Click here to view.
Source: Department of Conservation





Great Walks to be cheaper for under 18s
Posted: Saturday 29 September 2007 by Chris

Hut and campsite fees for children and young people aged under 18 will be free from July next year on New Zealand’s nine Great Walks, including the Whanganui Journey.

Conservation Minister Chris Carter announced the initiative on the Abel Tasman Coast Track today, on the eve of this year’s Conservation Week (August 6 –12), the theme of which is outdoor recreation.

“This initiative is designed to reduce the barriers to more young people walking New Zealand’s most spectacular tracks with their family, their friends or with school groups,” Mr Carter said.

“As our population becomes more urbanised, it is crucial we make it as easy as we can for young people to switch off the TV and the playstation and discover the outdoors. Only through first-hand experience will young New Zealanders fully appreciate the importance of preserving our natural environment, and its significance to our national identity.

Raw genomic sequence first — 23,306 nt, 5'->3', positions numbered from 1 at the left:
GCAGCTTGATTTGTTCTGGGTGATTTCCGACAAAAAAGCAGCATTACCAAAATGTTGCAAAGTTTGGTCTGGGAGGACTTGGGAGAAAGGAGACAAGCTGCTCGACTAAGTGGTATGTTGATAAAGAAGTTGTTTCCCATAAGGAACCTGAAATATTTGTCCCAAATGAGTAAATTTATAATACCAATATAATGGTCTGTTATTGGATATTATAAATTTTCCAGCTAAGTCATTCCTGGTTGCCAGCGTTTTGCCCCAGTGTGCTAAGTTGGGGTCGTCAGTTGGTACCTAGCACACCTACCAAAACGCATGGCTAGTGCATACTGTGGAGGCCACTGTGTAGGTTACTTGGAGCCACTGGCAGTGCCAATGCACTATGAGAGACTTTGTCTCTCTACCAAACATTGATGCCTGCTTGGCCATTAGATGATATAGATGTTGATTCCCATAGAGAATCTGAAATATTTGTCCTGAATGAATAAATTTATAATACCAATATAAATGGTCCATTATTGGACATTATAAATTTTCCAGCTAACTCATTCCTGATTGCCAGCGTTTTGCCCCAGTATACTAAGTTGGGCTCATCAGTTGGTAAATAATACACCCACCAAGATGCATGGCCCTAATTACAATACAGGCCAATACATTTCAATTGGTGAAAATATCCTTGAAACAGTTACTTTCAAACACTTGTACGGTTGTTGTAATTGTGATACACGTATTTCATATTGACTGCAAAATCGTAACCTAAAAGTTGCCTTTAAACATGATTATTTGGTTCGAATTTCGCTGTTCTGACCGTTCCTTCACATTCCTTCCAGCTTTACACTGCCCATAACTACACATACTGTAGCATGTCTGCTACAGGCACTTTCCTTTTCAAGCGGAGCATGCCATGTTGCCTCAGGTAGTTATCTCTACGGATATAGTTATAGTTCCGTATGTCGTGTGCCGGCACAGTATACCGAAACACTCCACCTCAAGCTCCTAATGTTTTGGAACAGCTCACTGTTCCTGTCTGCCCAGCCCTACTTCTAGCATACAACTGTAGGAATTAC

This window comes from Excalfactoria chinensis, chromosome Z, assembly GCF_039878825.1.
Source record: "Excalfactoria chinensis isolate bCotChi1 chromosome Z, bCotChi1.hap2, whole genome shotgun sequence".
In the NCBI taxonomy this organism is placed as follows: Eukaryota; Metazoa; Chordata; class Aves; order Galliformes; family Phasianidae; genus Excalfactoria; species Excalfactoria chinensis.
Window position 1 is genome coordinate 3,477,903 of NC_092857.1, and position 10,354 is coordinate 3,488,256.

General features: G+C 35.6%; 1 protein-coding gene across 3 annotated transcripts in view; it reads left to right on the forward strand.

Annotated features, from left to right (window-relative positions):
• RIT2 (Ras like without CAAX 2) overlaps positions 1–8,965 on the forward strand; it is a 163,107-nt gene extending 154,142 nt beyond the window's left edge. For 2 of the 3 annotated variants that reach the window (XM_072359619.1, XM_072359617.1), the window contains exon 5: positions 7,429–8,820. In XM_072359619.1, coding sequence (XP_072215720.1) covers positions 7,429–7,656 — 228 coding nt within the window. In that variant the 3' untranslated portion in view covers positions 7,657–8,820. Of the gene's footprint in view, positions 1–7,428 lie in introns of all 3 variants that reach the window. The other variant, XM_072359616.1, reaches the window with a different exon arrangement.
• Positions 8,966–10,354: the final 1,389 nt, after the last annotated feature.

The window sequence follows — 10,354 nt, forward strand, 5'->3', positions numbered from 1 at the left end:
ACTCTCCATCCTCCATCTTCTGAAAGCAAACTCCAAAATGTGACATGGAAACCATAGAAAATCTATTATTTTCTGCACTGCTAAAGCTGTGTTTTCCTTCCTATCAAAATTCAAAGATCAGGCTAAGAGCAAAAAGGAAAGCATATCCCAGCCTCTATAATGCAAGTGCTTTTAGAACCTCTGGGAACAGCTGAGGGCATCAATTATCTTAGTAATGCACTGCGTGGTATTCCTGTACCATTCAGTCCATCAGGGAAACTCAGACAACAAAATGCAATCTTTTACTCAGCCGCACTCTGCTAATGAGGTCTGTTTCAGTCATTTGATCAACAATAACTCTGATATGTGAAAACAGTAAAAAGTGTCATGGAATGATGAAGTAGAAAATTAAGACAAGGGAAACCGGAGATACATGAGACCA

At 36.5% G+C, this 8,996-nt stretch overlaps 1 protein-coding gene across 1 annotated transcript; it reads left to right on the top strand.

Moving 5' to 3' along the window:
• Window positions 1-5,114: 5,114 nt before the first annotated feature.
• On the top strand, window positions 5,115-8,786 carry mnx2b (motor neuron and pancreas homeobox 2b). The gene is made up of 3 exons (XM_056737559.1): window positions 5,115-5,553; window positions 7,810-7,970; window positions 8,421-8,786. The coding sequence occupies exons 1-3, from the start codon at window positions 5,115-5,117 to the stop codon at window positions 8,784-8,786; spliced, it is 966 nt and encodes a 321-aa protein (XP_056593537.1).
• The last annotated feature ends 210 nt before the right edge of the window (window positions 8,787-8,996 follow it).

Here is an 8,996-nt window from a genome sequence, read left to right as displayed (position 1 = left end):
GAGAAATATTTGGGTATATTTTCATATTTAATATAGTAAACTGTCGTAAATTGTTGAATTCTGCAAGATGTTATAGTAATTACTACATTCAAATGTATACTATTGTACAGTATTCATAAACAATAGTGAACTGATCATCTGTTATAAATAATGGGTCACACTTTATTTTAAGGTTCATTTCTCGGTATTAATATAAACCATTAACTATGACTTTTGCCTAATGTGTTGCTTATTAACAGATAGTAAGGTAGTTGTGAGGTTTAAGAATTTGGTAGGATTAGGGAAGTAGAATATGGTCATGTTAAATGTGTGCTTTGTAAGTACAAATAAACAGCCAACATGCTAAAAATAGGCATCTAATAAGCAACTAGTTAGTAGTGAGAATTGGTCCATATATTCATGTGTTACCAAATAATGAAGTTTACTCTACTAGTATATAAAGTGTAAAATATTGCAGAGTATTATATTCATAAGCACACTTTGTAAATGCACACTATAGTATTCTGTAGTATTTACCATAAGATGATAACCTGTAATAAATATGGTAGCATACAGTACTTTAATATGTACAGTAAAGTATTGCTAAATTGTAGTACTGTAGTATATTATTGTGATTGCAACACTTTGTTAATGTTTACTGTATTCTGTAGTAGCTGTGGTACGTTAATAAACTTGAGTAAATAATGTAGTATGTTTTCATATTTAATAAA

“By abolishing fees for those under 18, we can reduce by a third the cost of walking the Abel Tasman Coast Track for a family of two adults and two teenagers. The cost of three nights in huts on the track drops from $270 to $180. The savings are even more pronounced on more expensive Great Walks like the Milford Track,” Mr Carter said.

“This intiative fufills a key recommendation from the New Zealand Outdoor Recreation Summit last year to improve access to the outdoors, and it also complements the Labour-led government’s wider work to tackle obesity, foster recreation and tourism, and enhance the time working people have to spend with their families.”

The nine Great Walks are:

  • Lake Waikaremoana,
  • Tongariro Northern Circuit,
  • Heaphy Track,
  • Abel Tasman Coast Track,
  • Kepler Track,
  • Routeburn Track,
  • Milford Track,
  • the Rakiura Track,
  • and the Whanganui Journey.

Click here to view.
Source: Department of Conservation